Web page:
Montana’s Whitefish Bike Retreat

Words: Myles Trainer
Photos: Jessica Normandeau 
& Myles Trainer

Lime green Tamaracks flashed by, almost changing in color as we passed through Montana’s fall landscape. A break in the trees revealed a rogue trail that had emerged under the radar. A lip, sculpted from a bank using logs to hold its figure, would propel riders into the air to a large step down landing. As we drove to the Whitefish Bike Retreat, that view reminded me of all the trails I created as a kid without permission. The responsibility free days of being a kid, were they over? Not at a place like the Bike Retreat.

Enjoying some company at the Retreat’s lodge during an end of the year party.

Arriving at the Retreat, I realized the place had been erected by bikers for bikers. One sign pointed to the pump track, one to the Whitefish Trail, another to the camp sites, and finally, driving to the top of the property, we stopped at the Lodge. It is a place where riders of all ages can kick back mid-ride or post-ride, for a beer, shower, quick bike tune-up, or general camaraderie from other visiting riders. With the property sitting on some of the area’s best winding single track, the logistics are taken care of like those sleep overs that were arranged for you as a kid.

The variety of riding in Whitefish competes with some of the most diverse networks in the country. Upon arrival we were given a map of the trails that was detailed with parking and inserts of the various riding areas. The land surrounding Whitefish Lake has multiple trail networks that are all interconnected. In a long weekend you could visit Whitefish and ride a different style of trail each day. It felt natural warming up on the cross-country style Whitefish Trail, the next day we rode at Spencer Mountain to increase the adrenaline flow. While peak season allows for a quick chair lift ride to the summit of Whitefish Mountain, we opted for the earn-your-turns method by pedaling to ride Kashmir, their flow oriented trail. The summit ride was a good way to finish the weekend because it provided views of the Whitefish valley that lays adjacent to Glacier National Park.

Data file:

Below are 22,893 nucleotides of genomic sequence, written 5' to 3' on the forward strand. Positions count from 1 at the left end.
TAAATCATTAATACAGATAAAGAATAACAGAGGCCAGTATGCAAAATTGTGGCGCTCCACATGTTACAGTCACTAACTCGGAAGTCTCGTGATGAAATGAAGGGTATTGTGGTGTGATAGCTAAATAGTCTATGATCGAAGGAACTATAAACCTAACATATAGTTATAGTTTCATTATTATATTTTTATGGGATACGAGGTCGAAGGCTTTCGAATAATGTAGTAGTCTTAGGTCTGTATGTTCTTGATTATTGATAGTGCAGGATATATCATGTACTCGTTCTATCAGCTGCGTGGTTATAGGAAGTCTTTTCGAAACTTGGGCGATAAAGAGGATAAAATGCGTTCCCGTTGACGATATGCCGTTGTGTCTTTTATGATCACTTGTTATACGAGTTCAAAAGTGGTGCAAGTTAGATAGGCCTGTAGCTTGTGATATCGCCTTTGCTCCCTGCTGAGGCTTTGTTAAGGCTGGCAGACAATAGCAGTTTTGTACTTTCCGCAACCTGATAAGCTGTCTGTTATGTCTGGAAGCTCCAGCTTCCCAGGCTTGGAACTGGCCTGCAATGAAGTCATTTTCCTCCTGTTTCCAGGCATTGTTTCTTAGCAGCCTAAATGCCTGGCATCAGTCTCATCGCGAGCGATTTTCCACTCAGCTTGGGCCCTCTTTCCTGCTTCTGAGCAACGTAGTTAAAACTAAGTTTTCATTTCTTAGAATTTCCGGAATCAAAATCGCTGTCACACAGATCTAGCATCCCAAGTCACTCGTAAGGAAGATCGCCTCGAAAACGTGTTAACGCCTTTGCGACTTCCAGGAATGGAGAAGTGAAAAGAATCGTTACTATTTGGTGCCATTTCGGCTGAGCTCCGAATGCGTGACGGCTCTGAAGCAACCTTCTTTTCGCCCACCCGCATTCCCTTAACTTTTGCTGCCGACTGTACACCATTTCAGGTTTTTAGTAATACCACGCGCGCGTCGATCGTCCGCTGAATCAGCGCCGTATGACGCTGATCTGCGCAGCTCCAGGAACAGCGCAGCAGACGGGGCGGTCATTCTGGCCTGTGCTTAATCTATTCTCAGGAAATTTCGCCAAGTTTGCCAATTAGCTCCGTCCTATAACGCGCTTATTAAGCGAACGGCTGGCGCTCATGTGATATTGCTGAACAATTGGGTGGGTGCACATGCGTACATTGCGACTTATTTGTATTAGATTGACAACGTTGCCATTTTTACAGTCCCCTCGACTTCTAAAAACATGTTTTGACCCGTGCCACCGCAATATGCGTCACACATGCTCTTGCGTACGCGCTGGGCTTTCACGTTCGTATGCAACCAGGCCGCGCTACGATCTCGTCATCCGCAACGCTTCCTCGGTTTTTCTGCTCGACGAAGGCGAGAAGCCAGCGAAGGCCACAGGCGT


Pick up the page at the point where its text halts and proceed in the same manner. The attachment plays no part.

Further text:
Like most kids I have a short attention span, this doesn’t help when riding new locations. But in Whitefish it seemed like there was always something different to ride. Whitefish would exceed the desires of someone with or without the bicycle quiver. Full day adventures are accessible from the heart of town on the surrounding cross-country trails. And with a short drive, free ride style trails at Spencer is another option. Or if you are looking to stack up your gravity miles the bike park is where you will want to be. 

The ride “home”. The connector trail from the Retreat to the trail system.

“A lot of people took care of me when I needed it, and I have always wanted to return that,” said Cricket Butler, owner and organizer at the Bike Retreat. With four excursions across the Continental Divide trail via bicycle, three of which she raced, Cricket is a veteran of two wheeled adventure. Cricket’s traveling experiences made her realize she wanted to create a place that would ease the stresses brought on by going to new places. Somewhere were people could come to feel at home without worries.

Biker bits. A nice looking “flower” box at the Bike Retreat.

Cricket’s intention is providing local kids a canvas to grow as individuals while working on trails and other projects they are passionate about on the Retreat’s property. “It was built illegally and it is the kids doing it. I’m not saying it’s the kids working here that are doing it, but the kids here are focused now, they are talented.” Cricket said reflecting on trail closures due to illegally built trails. Now with three years of operation at the Bike Retreat, Cricket hires a handful of kids to manage the pump track. “I’d rather have them doing this than getting in trouble.”

Looking east towards Glacier National Park.

As Cricket constructed the Retreat, there was always a space that kids could tinker and be surrounded by a cycling community that they could grow with. “I envisioned this as a community style hostel, but it morphed into something more. And then every day it morphs into something different,” Cricket continued as her eyes widened. Her vision for the Bike Retreat evolved from the comfort that had been extended to her.

Whether you are a big or little kid, Whitefish’s Bike Retreat is a place where the spirit of being young persists. Visiting the Bike Retreat gave me a feeling of home and a community that I could associate with in an honest way. That feeling of home and trails that I didn’t get tired of made Whitefish a place I hope to return. For more information about the Retreat click here. Our trip was jumpstarted at Great Northern Cycles with some espresso and a trail map. 

The fruit of our climbing labor.